Some things just go better together: ketchup & mustard. Peanut butter & jelly. Paint & rice. No, seriously! Finger painting with rice is uh-mazing.
Finger painting with rice = the ultimate sensory painting project
Simply adding rice into paint adds a whole new texture and element of pure sensory fun. We love an activity that can be kicked up a notch with one simple tweak. This, friends, is it.
Finger painting on its own? AWESOME.
But finger painting with rice in it? BEYOND AMAZING!
Related: Our giant 10-foot coloring banners are beyond amazing, too!
Why you should try finger painting with rice
We love this activity because you probably already have everything you need! We know that people (us, too!) are more likely to try activities when they can learn about them and immediately set them up themselves.
The bonus part is that they’re inexpensive and easy to find if you don’t have the materials right now.
Plus, this is an art activity AND a sensory activity, and we love two-for-ones.
Looking for more sensory art projects? Try these, too!
- Homemade Edible Paint for Kids – TinkerLab
- Bubble Wrap Stomp Painting – Capturing Parenthood
- DIY Yarn Paintbrushes – Frogs Snails and Puppy Dog Tails
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- Rice – uncooked, dyed or plain
- Thick paper – cardstock, cardboard, and watercolor paper work great!
- Wide, shallow bowls – we used pie tins
Note: We used dyed rice simply because it’s what we had on hand. The rice will get completely covered in paint, so plain rice works just as well.
First, fill up your shallow bowl (or pie tin) with the rice and set it in the center of the table.
Next, provide each child with one piece of thick, white paper and add paint onto the paper. Invite your child to mix and spread the colors with their hands. With their fingers in the paint, can they draw circles? Lines? Their name?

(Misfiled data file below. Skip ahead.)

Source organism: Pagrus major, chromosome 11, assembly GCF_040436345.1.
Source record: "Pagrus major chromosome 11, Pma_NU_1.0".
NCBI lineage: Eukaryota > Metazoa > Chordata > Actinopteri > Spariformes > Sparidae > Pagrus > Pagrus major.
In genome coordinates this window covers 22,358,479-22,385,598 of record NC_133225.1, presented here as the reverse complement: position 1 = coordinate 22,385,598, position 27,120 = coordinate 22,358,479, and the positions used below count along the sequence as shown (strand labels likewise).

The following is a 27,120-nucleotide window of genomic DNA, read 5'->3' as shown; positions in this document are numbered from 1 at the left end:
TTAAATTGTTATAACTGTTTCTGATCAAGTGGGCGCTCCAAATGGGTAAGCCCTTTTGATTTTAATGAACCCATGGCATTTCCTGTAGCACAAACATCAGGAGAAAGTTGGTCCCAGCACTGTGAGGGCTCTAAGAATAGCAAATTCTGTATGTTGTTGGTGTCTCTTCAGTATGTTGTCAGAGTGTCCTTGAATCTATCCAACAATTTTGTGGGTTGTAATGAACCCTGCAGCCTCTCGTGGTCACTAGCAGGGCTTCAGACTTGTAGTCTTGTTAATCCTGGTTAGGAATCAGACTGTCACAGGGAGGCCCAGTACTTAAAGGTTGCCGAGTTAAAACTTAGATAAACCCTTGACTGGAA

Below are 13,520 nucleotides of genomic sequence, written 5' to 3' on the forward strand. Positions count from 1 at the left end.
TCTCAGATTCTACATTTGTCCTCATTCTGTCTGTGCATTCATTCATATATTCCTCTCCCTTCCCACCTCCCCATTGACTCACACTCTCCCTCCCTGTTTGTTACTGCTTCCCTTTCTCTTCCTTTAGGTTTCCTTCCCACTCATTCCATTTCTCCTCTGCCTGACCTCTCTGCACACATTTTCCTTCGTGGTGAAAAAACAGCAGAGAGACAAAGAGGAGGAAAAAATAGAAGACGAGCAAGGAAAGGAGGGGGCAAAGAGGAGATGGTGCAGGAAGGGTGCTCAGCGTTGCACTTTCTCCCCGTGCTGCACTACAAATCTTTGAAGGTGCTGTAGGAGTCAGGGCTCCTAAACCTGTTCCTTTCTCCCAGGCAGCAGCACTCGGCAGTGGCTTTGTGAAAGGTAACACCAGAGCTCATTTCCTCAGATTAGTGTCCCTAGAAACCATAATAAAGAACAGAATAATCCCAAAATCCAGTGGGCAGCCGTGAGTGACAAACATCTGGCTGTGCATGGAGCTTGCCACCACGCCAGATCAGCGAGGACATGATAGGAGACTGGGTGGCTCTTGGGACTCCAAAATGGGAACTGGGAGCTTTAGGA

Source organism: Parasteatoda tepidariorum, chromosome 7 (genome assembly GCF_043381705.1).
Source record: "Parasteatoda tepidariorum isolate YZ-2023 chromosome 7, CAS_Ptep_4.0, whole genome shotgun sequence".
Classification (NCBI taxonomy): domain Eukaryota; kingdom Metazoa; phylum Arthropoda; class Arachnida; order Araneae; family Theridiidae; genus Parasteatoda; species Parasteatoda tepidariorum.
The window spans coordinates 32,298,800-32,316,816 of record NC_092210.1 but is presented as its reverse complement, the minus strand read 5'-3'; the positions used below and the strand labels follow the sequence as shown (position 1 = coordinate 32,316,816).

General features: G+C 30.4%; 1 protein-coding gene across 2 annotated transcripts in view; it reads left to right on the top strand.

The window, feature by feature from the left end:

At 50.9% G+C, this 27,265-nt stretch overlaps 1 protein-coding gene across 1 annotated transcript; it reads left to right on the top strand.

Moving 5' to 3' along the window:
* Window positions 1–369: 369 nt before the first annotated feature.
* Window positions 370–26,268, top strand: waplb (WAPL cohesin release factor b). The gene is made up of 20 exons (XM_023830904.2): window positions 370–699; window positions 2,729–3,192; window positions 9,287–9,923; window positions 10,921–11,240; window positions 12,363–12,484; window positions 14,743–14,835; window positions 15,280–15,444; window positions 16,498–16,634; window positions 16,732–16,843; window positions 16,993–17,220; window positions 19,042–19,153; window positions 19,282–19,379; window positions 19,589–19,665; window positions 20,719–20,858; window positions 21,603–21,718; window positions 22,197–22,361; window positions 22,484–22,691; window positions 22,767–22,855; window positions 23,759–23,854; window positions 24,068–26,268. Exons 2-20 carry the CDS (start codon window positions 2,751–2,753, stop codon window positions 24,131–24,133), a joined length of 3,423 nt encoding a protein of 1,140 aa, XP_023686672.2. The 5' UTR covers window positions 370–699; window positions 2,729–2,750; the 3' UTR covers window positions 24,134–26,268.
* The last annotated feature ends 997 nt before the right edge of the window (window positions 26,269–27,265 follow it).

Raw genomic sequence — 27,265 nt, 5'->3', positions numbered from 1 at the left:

Last, RICE! You can sprinkle rice directly onto the paper, or, my favorite way, invite your littles to stick their hands directly into the pie tin. When they lift their hands up, they’re all covered with rice, chaos will ensue, and it’s hilarious.
As your child mixes the rice into the paint, talk about how it looks, sounds, and feels. This activity activates several senses and it’s fun watching how they work together.
What does finger painting with rice look like when it’s dry?
It looks so cool! We use BioColor paint for most of our projects, and when this project dries, the rice dries in it and doesn’t fall off.
The kids love looking at their dried pieces and watching how the rice stays in place even when they shake it.
But, not all paints are created equally (I’m looking at you, tempera 👀 ). If you’re using tempera paint, or paint that you know flakes and peels when it dries, add some glue into the paint during the finger painting part and the rice should dry nicely on the paper.
Alternatively, you don’t have to keep your pieces!
Sometimes art is fun to make just for the sake of making it. For example, sometimes when we do art like this, we will do it on recycled cardboard box pieces and then toss them when we finish. That’s okay! This technique can teach kids that a paper doesn’t need to be collected and displayed for the art to have meaningful and fun!
Is finger painting a fine motor skill?
Yes, it is! Fine motor skills use small muscle movements and often involve the hands.
When kids do this activity, they use their hands and fingers to hold their papers, mix the paint, draw in the paint, grab the rice, etc. Fine motor, fine motor, fine motor!
A significant part of our curriculum, environment, and materials in preschool focus on fine motor skills.
Why are fine motor skills so important?
Fine motor skills are essential for all kinds of tasks, such as:
- Writing and drawing
- Using a fork or spoon
- Brushing teeth
- Zipping a jacket
- Opening a door handle
- Turning the pages of a book
Many acts of independence require our hands. For this reason, it’s exciting to provide children with many opportunities to make their hands strong and able to complete a variety of tasks.
Easy alternatives if you don’t have rice
If you don’t have or want to use rice, try one of these easy swaps:
- Mini pom poms
- Mini pebbles
- Small beads
Any age that won’t try to eat the materials!
We have the kids rub off as much rice as they can, then rinse their hands in a soapy bucket of water.
Not at all! We used colored rice because it’s what we had, but uncolored works perfectly, too.
Finger painting with rice is a 10/10 activity
The next time you think of iconic duos, right after you think “macaroni & cheese,” you’ll think “paint & rice!”
They’re a match made in heaven and you’re going to love it, too.